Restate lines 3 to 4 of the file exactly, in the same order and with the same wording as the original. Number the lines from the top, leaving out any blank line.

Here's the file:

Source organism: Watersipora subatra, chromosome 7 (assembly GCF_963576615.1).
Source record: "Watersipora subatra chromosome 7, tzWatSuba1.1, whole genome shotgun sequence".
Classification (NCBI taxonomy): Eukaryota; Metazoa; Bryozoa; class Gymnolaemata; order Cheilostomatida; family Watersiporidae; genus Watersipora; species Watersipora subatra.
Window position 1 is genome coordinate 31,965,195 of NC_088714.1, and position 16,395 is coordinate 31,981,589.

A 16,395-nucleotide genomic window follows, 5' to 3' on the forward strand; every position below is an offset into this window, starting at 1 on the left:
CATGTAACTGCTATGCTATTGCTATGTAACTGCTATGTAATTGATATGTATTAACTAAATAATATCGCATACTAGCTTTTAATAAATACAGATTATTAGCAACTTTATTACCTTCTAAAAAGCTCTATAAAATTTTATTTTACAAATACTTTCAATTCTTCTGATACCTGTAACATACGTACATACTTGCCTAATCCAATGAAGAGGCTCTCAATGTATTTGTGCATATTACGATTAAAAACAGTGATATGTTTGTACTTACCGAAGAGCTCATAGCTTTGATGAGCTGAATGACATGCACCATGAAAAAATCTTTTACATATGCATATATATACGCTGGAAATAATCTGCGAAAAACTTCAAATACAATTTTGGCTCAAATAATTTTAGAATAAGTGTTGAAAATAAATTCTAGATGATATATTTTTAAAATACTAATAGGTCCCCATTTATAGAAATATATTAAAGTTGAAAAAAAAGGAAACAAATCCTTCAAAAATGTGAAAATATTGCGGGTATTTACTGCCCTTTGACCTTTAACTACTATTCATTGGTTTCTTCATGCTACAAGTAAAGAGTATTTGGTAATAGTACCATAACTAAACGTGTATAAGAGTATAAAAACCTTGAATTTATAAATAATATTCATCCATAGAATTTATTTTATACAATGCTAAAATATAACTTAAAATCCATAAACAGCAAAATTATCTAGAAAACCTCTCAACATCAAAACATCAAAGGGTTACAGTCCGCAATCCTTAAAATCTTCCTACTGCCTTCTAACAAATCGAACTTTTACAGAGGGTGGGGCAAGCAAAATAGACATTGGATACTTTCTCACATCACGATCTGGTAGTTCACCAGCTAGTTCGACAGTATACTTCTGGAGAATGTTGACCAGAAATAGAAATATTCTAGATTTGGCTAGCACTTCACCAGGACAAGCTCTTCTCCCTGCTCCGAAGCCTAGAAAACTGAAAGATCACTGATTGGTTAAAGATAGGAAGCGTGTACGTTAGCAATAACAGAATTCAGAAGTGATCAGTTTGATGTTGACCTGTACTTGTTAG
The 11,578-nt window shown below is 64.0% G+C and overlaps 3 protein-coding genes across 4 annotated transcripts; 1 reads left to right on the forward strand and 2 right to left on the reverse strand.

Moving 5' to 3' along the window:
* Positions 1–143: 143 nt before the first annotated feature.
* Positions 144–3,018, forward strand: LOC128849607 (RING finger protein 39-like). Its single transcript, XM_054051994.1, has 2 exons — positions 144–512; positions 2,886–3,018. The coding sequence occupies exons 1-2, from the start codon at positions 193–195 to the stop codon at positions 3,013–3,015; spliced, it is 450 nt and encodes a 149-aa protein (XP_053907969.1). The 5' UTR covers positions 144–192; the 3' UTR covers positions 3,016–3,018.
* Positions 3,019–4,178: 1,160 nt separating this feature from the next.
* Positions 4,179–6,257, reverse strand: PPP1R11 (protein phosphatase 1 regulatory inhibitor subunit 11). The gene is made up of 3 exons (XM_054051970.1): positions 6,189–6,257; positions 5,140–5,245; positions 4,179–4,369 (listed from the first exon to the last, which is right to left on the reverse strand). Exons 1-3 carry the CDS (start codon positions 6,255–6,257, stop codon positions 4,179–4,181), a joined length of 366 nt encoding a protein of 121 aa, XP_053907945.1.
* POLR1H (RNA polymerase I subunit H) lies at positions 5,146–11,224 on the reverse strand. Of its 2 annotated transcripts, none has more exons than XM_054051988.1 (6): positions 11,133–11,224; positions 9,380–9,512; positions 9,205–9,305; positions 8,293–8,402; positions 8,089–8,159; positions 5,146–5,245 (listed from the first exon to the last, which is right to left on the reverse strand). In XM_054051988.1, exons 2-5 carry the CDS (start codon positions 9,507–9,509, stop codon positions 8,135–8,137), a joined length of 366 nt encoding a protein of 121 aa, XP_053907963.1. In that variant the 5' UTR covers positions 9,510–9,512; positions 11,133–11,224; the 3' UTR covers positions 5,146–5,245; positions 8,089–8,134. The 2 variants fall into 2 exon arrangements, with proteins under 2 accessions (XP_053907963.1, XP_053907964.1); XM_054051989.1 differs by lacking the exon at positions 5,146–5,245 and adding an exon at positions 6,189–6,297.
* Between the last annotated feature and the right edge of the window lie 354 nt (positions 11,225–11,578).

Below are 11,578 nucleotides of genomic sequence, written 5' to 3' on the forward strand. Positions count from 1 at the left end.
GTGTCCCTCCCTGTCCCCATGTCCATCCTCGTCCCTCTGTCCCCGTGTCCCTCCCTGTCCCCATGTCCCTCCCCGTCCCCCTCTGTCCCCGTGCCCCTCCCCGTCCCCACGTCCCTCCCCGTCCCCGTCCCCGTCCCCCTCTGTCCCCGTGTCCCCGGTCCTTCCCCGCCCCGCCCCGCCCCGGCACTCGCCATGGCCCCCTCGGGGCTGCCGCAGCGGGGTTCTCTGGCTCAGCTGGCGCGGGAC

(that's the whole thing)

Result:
Classification (NCBI taxonomy): Eukaryota; Metazoa; Bryozoa; class Gymnolaemata; order Cheilostomatida; family Watersiporidae; genus Watersipora; species Watersipora subatra.
Window position 1 is genome coordinate 31,965,195 of NC_088714.1, and position 16,395 is coordinate 31,981,589.